Richard Bolles was an early mentor of mine.
Young and unsure where to apply my energy, I read his book, What Color Is Your Parachute? Absorbing that book gave me important clues about my life direction. I could see why 10 million others had read it.
Something in me wanted to meet the author. So I called him up on the phone.
Reaching his assistant, I pleaded with her to connect me with her boss, but she refused, explaining that he was tied up with speeches and writing.
In his book, Bolles advises persistence.
I took his advice, and persistently called his assistant. Every week. For months. The two of us formed a nice connection.
She eventually arranged a meeting.
As it turned out, Bolles invited me to have lunch with him near his home in Walnut Creek, California. I told him my story, and he invited me to participate in his annual, two-week training event on Life Work Planning.
Through that process, I made several enduring self-discoveries. One breakthrough was the clarity that I wanted my life’s work to be teaching and influencing others.
I am indebted to Dick Bolles for helping me see who I am, and starting me on the path of doing what I love and am good at.
In one of his last blogs before dying, Bolles told this story, which summarizes what I learned from him:
There was a man named Don, who was married, but was going through a very difficult time with his wife. In fact, he was thinking seriously of divorce. Consequently, he went to see a marriage counselor.
"Tell me," said the counselor, "What's the problem?" "Well," said Don, "to put it quite simply, my wife has an explosive temper, and she is a constant complainer and a nag. The other night, for example, she wanted to attend an evening meeting down at the library. I offered to stay home, feed the kids their supper, clean up the kitchen, and put the kids to bed in due time.”
“When she got home from the meeting, do you think she thanked me? No, she looked in the kitchen and saw there was one pan I had forgotten to wash. And all she said was, 'Why didn't you do that pan?' Can you imagine? After all I'd done that evening, so she could attend the library meeting! That's gratitude for you. She's a nag."
The marriage counselor was full of sympathy at what Don had to put up with, and told him so. "You poor guy. That must be very difficult to live with." Don nodded, appreciatively. "But incidentally," the counselor continued, "why didn't you do that pan? Do you always leave out one little thing when you're doing something for her?"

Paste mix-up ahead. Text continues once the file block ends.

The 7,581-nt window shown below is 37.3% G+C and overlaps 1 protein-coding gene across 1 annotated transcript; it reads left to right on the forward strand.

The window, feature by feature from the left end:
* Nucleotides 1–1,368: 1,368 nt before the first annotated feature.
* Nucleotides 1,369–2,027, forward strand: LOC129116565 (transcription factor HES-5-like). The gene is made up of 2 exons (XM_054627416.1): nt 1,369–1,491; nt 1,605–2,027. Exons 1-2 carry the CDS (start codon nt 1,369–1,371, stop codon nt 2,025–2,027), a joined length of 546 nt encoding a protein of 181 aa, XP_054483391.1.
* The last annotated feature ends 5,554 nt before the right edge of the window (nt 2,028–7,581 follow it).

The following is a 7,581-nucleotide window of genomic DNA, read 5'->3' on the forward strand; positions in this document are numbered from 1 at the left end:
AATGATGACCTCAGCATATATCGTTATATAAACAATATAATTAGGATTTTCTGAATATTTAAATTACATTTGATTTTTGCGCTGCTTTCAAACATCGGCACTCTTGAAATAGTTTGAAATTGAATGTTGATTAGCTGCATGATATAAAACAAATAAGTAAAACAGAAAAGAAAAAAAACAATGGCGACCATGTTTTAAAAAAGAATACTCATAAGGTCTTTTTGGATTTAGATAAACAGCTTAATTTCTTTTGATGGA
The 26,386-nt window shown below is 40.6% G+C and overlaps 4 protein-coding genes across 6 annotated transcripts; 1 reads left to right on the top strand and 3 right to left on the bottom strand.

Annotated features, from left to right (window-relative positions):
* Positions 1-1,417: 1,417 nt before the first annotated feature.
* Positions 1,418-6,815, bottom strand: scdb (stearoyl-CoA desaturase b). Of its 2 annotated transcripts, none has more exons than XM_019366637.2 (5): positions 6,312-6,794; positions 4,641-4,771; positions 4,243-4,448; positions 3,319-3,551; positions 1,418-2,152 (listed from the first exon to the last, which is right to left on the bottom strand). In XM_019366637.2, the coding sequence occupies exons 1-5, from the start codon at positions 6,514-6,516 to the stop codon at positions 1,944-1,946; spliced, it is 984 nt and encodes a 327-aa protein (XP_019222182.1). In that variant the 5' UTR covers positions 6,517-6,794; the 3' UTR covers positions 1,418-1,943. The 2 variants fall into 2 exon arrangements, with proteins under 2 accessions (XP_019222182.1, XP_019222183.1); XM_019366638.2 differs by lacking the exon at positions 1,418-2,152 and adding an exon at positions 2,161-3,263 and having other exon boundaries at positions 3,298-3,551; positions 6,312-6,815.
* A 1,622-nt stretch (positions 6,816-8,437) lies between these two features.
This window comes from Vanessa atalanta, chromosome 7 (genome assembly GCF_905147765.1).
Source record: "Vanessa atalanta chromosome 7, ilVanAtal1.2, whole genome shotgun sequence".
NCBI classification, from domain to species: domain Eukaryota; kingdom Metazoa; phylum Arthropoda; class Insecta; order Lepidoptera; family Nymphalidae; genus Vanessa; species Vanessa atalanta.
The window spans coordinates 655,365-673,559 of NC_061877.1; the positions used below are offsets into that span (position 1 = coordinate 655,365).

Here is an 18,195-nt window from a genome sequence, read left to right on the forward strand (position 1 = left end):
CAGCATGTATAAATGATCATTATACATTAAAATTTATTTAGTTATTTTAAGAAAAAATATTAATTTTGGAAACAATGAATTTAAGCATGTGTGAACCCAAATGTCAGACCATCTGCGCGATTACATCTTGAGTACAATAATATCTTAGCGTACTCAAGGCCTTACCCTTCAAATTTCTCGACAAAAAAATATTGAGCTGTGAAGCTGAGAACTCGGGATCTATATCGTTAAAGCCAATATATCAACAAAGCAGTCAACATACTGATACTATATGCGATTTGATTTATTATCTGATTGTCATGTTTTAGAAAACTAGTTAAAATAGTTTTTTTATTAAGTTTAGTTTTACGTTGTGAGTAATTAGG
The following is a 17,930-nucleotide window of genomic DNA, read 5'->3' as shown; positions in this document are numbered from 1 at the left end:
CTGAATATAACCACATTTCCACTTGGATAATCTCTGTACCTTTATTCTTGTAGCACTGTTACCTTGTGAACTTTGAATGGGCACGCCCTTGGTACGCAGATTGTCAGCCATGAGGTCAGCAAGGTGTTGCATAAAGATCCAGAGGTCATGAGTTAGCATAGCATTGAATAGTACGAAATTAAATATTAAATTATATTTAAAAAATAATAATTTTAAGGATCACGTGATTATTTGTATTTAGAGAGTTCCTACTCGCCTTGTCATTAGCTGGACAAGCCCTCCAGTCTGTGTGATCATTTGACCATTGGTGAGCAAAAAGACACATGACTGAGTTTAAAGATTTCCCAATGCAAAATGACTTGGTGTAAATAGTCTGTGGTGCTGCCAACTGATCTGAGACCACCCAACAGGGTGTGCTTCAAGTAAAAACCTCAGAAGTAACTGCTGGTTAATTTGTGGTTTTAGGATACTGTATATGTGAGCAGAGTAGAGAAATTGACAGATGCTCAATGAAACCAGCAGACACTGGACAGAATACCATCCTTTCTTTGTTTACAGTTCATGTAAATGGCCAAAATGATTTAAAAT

In the days following, Don thought long and hard about this question, and realized that, indeed, every time his wife asked him to do something, he would always leave one thing out of the assigned task. He hadn't created her explosive, ungrateful nature; but he knew, unconsciously, how to set it off. It gave him a sense of power over her. He realized that in his dealings with his wife, he was not as powerless as he had told himself he was.
In the simplest exchanges of daily life, we can see that people always have more power over their lives than they think they have. They are always less of a victim than they first imagine. No matter how much of their life they think they cannot change, there is always a part of it that can be changed.
The central idea in this story has become a conviction that has guided my teaching, consulting and living for the past four decades: that no matter what difficulty we experience in a relationship, or what adversity we are up against - there is always some freedom, even if miniscule, to determine how we will respond.
This is not to minimize the tremendous suffering that many face in life, or the injustices and setbacks that befall some more than others, or the challenge of living or working with highly immature individuals. This is not to suggest that the wife in the story is excused for her irascible temperament and constant complaining.
The point is that even when we feel powerless, or victimized, our response to an unsavory or horrendous situation is, to some degree, in our hands.
And in that response, there is at least a sliver of choice that can make a difference in the outcome.